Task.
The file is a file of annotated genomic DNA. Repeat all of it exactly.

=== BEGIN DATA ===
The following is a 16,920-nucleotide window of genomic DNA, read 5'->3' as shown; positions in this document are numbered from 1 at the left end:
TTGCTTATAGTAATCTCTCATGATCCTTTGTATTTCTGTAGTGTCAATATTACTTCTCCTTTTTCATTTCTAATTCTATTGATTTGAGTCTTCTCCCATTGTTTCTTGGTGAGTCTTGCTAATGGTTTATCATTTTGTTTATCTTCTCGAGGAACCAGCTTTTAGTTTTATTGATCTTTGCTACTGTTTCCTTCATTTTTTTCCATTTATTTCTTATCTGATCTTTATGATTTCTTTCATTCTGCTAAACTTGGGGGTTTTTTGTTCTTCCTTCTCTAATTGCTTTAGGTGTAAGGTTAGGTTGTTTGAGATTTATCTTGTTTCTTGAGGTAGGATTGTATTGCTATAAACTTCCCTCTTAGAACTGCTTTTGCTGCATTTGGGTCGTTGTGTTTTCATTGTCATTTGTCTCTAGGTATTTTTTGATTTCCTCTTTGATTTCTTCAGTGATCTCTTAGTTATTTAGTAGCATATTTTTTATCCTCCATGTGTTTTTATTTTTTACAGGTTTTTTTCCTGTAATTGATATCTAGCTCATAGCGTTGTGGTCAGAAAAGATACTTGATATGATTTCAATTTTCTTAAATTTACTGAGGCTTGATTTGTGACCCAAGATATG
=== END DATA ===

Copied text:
The following is a 16,920-nucleotide window of genomic DNA, read 5'->3' as shown; positions in this document are numbered from 1 at the left end:
TTGCTTATAGTAATCTCTCATGATCCTTTGTATTTCTGTAGTGTCAATATTACTTCTCCTTTTTCATTTCTAATTCTATTGATTTGAGTCTTCTCCCATTGTTTCTTGGTGAGTCTTGCTAATGGTTTATCATTTTGTTTATCTTCTCGAGGAACCAGCTTTTAGTTTTATTGATCTTTGCTACTGTTTCCTTCATTTTTTTCCATTTATTTCTTATCTGATCTTTATGATTTCTTTCATTCTGCTAAACTTGGGGGTTTTTTGTTCTTCCTTCTCTAATTGCTTTAGGTGTAAGGTTAGGTTGTTTGAGATTTATCTTGTTTCTTGAGGTAGGATTGTATTGCTATAAACTTCCCTCTTAGAACTGCTTTTGCTGCATTTGGGTCGTTGTGTTTTCATTGTCATTTGTCTCTAGGTATTTTTTGATTTCCTCTTTGATTTCTTCAGTGATCTCTTAGTTATTTAGTAGCATATTTTTTATCCTCCATGTGTTTTTATTTTTTACAGGTTTTTTTCCTGTAATTGATATCTAGCTCATAGCGTTGTGGTCAGAAAAGATACTTGATATGATTTCAATTTTCTTAAATTTACTGAGGCTTGATTTGTGACCCAAGATATG